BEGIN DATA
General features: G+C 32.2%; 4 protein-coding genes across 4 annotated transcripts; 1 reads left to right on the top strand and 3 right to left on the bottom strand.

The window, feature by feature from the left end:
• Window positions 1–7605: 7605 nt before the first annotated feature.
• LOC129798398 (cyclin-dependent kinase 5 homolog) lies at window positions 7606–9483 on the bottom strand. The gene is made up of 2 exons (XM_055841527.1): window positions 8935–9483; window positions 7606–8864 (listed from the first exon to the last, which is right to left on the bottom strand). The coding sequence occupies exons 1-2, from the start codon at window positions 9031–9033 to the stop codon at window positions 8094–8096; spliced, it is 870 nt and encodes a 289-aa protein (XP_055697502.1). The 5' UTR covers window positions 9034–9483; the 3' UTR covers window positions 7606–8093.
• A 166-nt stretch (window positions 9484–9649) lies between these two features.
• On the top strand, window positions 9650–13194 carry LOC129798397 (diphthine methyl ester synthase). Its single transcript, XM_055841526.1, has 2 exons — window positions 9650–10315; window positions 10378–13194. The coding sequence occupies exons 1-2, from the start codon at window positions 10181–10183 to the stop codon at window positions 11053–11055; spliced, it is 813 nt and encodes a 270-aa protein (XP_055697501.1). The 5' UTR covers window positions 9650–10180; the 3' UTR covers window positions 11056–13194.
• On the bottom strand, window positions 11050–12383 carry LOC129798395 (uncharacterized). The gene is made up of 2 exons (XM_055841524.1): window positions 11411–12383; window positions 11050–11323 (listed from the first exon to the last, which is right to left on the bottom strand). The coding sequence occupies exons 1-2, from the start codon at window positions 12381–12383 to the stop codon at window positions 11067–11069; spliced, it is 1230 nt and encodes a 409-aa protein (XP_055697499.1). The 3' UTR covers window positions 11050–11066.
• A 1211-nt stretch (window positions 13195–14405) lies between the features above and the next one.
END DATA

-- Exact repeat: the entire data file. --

General features: G+C 32.2%; 4 protein-coding genes across 4 annotated transcripts; 1 reads left to right on the top strand and 3 right to left on the bottom strand.

The window, feature by feature from the left end:
• Window positions 1–7605: 7605 nt before the first annotated feature.
• LOC129798398 (cyclin-dependent kinase 5 homolog) lies at window positions 7606–9483 on the bottom strand. The gene is made up of 2 exons (XM_055841527.1): window positions 8935–9483; window positions 7606–8864 (listed from the first exon to the last, which is right to left on the bottom strand). The coding sequence occupies exons 1-2, from the start codon at window positions 9031–9033 to the stop codon at window positions 8094–8096; spliced, it is 870 nt and encodes a 289-aa protein (XP_055697502.1). The 5' UTR covers window positions 9034–9483; the 3' UTR covers window positions 7606–8093.
• A 166-nt stretch (window positions 9484–9649) lies between these two features.
• On the top strand, window positions 9650–13194 carry LOC129798397 (diphthine methyl ester synthase). Its single transcript, XM_055841526.1, has 2 exons — window positions 9650–10315; window positions 10378–13194. The coding sequence occupies exons 1-2, from the start codon at window positions 10181–10183 to the stop codon at window positions 11053–11055; spliced, it is 813 nt and encodes a 270-aa protein (XP_055697501.1). The 5' UTR covers window positions 9650–10180; the 3' UTR covers window positions 11056–13194.
• On the bottom strand, window positions 11050–12383 carry LOC129798395 (uncharacterized). The gene is made up of 2 exons (XM_055841524.1): window positions 11411–12383; window positions 11050–11323 (listed from the first exon to the last, which is right to left on the bottom strand). The coding sequence occupies exons 1-2, from the start codon at window positions 12381–12383 to the stop codon at window positions 11067–11069; spliced, it is 1230 nt and encodes a 409-aa protein (XP_055697499.1). The 3' UTR covers window positions 11050–11066.
• A 1211-nt stretch (window positions 13195–14405) lies between the features above and the next one.